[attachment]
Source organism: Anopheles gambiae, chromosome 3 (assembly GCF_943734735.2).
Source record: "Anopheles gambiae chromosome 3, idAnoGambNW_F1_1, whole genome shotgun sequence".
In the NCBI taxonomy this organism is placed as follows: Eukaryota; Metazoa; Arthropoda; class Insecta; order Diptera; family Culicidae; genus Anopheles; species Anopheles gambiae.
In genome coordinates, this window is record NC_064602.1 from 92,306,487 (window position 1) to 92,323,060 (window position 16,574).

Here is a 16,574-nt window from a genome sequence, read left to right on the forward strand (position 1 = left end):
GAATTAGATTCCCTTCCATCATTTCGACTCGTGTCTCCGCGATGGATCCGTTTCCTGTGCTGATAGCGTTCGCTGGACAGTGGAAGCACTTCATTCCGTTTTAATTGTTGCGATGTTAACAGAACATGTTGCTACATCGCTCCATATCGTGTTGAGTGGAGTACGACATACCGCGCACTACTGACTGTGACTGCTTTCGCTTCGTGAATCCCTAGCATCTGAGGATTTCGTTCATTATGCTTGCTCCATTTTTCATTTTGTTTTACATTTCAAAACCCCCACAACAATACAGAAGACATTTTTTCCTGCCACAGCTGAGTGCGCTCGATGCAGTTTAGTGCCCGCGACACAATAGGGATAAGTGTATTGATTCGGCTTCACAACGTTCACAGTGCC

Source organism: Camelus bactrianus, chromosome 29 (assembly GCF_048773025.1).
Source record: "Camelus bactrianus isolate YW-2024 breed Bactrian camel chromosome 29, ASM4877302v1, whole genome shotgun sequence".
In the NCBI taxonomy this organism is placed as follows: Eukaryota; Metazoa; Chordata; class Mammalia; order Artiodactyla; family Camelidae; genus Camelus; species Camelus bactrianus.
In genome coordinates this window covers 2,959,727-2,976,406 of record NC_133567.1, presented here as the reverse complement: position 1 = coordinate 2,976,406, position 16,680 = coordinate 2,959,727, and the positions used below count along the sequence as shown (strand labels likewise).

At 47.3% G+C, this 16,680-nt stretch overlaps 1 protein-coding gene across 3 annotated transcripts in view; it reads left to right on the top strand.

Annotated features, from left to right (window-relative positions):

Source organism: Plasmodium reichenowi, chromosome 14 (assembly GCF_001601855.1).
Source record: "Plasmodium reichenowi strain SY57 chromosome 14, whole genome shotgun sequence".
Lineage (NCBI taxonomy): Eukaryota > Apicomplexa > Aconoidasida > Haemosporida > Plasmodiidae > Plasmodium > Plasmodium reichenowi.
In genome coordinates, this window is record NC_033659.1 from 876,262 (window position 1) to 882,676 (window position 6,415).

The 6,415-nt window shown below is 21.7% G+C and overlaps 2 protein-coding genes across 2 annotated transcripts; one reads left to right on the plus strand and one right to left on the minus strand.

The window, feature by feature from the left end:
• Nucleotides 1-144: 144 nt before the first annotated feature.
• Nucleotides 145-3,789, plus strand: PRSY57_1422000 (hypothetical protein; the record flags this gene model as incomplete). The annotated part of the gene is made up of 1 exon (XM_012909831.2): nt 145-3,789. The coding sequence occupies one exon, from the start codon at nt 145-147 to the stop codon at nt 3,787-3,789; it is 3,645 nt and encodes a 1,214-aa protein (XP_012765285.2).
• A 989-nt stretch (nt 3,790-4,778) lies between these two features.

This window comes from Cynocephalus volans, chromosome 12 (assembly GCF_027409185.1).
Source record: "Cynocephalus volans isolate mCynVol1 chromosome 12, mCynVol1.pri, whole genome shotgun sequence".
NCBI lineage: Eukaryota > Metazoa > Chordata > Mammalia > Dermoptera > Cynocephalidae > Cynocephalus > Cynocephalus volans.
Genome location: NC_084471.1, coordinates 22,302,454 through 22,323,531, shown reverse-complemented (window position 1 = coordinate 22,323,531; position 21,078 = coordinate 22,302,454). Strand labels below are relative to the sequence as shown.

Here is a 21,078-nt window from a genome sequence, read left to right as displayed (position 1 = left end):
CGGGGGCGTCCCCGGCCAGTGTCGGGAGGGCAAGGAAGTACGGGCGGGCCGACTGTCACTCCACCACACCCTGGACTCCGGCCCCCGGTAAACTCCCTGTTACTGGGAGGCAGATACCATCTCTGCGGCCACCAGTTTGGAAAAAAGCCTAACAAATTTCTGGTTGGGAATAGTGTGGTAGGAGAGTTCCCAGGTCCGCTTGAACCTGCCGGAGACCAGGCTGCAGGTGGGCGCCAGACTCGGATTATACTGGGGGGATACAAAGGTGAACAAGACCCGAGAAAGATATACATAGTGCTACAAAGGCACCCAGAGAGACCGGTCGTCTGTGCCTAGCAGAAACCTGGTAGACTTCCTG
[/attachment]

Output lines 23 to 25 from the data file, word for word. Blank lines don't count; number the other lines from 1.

Source record: "Cynocephalus volans isolate mCynVol1 chromosome 12, mCynVol1.pri, whole genome shotgun sequence".
NCBI lineage: Eukaryota > Metazoa > Chordata > Mammalia > Dermoptera > Cynocephalidae > Cynocephalus > Cynocephalus volans.
Genome location: NC_084471.1, coordinates 22,302,454 through 22,323,531, shown reverse-complemented (window position 1 = coordinate 22,323,531; position 21,078 = coordinate 22,302,454). Strand labels below are relative to the sequence as shown.